• News Wrap: Hundreds charged in Barcelona protests

    Oct 15 2019

    In our news wrap Tuesday, violence erupted for a second night in Catalonia after nine separatist leaders were convicted of sedition. The night before, more than 170 people were hurt in clashes with riot police. Also, actress Felicity Huffman reported to federal prison in California in the wake of a college admissions scam.

  • This Syrian city embodies the consequences of Trump's decision

    Oct 15 2019

    In 2012, the Syrian city of Manbij joined nation-wide protests. In 2014, those Syrian rebels lost the city to the Islamic State group. In 2016, the U.S. fought back with the help of Kurdish forces, liberating the city. In 2018, U.S. troops arrived to help stabilize Manbij as it recovered. But last week the U.S. started to withdraw, and a free-for-all began. Nick Schifrin reports.

  • How a 'lens of fear' can make officers more likely to use deadly force

    Oct 15 2019

    Atatianna Jefferson was playing video games with her nephew when police arrived to check on a door left ajar. According to her nephew, Jefferson heard noises outside and pointed her gun at the window. Officer Aaron Dean shouted and immediately fired, killing Jefferson. Amna Nawaz discusses police training, race and the use of force with Seth Stoughton of the University of South Carolina.

  • Bipartisan sanctions are 'next best' way to influence Turkey now, Van Hollen says

    Oct 15 2019

    Lawmakers from both parties are angry with Turkey for its military campaign inside Syria against Kurdish forces, and at President Trump for withdrawing U.S. forces. Sen. Chris Van Hollen, D-Md., one of the lead authors of legislation that would sanction Turkey, tells Nick Schifrin that Trump's decision is having "a devastating impact" and has handed Russia "a lot more leverage in the region."

  • The hot topics 2020 Democrats could debate tonight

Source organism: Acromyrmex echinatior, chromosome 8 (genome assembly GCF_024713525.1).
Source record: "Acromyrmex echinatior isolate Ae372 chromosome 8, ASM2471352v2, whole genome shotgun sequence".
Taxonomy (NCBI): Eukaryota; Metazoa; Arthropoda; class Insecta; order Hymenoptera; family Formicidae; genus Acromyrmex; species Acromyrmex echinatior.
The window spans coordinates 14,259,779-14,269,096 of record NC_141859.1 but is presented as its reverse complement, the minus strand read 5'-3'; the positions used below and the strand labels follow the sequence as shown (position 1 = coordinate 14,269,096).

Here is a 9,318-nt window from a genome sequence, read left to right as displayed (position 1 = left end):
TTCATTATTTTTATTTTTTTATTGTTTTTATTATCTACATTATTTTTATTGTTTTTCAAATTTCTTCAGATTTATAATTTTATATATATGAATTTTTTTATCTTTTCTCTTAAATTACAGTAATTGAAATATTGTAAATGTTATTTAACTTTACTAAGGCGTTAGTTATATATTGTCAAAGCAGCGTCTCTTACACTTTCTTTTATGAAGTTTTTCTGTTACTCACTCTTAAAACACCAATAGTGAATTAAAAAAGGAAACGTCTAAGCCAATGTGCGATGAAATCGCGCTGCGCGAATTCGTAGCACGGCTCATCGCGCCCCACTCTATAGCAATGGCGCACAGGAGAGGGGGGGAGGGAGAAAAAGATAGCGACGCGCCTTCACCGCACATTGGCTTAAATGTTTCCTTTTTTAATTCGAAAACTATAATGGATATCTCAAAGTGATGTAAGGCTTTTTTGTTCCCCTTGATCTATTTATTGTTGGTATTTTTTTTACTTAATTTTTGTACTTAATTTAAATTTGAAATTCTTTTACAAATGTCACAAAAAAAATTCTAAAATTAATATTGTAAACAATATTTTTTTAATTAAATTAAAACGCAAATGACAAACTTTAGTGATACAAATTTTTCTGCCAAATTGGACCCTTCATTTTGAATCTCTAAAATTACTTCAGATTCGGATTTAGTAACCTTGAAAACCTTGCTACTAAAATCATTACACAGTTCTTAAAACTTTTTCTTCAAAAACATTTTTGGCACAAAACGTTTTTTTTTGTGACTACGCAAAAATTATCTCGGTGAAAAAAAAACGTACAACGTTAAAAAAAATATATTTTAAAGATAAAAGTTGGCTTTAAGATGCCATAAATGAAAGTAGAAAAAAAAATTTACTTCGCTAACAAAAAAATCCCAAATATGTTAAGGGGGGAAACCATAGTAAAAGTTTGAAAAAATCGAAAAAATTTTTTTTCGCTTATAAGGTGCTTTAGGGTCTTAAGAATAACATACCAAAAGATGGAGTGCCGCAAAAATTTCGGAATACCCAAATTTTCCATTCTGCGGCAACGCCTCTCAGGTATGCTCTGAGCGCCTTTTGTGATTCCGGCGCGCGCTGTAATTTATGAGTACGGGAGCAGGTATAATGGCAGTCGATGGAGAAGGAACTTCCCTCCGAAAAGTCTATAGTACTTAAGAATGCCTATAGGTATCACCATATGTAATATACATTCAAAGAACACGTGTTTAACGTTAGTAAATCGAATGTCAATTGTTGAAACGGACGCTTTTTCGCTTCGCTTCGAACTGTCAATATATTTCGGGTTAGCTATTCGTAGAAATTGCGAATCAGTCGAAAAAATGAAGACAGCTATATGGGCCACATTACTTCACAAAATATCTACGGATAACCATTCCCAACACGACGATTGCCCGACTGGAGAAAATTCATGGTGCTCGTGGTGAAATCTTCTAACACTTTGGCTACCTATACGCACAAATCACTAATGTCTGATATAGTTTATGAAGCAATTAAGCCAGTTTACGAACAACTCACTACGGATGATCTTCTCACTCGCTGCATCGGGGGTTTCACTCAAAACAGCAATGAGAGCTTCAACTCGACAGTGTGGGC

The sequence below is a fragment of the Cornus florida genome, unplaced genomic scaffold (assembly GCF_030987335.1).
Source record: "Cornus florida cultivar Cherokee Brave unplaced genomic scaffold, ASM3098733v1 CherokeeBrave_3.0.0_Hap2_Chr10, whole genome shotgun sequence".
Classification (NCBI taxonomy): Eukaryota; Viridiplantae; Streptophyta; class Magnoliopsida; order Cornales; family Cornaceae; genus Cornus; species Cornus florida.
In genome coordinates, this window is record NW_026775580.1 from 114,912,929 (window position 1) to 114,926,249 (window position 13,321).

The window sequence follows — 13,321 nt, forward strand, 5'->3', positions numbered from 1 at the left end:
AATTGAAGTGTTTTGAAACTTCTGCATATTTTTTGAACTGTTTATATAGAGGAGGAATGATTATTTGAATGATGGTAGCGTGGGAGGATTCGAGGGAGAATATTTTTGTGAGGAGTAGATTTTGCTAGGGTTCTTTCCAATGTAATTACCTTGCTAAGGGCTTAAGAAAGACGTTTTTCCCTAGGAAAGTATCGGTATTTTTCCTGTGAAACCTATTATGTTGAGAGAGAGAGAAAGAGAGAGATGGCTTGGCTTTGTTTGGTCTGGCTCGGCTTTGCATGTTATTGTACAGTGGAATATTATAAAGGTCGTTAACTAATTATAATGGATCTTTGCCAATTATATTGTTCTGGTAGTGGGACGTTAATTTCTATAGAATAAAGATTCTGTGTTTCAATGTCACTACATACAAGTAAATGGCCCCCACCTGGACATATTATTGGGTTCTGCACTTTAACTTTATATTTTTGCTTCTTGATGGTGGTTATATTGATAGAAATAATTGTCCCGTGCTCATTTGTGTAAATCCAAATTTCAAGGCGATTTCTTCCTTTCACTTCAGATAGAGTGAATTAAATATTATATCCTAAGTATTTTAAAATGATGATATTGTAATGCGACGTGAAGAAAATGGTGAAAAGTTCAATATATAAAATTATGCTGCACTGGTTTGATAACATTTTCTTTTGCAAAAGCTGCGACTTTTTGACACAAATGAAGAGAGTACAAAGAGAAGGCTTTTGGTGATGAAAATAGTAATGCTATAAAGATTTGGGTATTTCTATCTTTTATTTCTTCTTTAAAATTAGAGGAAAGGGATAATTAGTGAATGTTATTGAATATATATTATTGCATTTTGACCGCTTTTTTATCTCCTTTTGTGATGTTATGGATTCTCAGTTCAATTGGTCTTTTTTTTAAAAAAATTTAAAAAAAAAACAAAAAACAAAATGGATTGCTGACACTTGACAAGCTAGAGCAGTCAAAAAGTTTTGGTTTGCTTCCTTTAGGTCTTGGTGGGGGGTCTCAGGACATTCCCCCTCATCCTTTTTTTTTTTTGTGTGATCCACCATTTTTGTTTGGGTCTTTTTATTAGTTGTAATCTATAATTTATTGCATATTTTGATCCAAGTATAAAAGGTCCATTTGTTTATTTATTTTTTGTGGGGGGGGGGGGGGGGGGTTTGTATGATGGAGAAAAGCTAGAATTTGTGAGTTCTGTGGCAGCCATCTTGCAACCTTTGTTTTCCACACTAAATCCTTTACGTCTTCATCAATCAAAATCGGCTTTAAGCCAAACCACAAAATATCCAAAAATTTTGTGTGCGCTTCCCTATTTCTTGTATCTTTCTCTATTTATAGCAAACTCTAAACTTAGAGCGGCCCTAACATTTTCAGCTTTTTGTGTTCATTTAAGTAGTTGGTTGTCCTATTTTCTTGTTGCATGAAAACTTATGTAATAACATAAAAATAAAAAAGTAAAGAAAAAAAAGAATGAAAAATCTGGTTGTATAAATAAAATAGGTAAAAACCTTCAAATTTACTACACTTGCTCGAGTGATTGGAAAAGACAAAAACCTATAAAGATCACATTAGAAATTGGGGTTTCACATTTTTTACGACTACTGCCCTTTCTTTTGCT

Oct 15 2019

    Twelve candidates will take the debate stage in Westerville, Ohio, Tuesday night. The event comes soon after former Vice President Joe Biden's son spoke publicly about his former role as a board member of a Ukranian gas company. Will it come up in the debate? Yamiche Alincdor joins Judy Woodruff for a preview.

  • Why the founders let Congress define impeachment-worthy crimes

    Oct 15 2019

    The power to impeach a federal official such as the president has been exercised rarely in American history, and U.S. Constitution mentions the word only a handful of times. What were the founders thinking when they included that power, and how have public views of these powers evolved over time? Judy Woodruff looks back with presidential historian Michael Beschloss.

  • Soaring housing costs stretch already-strapped college students

    Oct 15 2019

    For many college students, living costs may exceed the cost of tuition and fees, as affordable housing options are becoming increasingly hard to find. Some find they struggle with debt, or paying for meals; others are at risk for homelessness. As part of our series Rethinking College, Hari Sreenivasan travels to Philadelphia to see how students there are coping.

  • How fiction draws Pulitzer-winner Elizabeth Strout home to Maine

    Oct 15 2019

    Olive Kitteridge is overbearing and hard to love, as well as complicated and compelling. The character at the center of Elizabeth Strout's 2009 Pulitzer-winning novel is also back -- in a new book called "Olive, Again." Strout takes Jeffrey Brown on a tour of some of the small towns in Maine that she's called home and have inspired her work.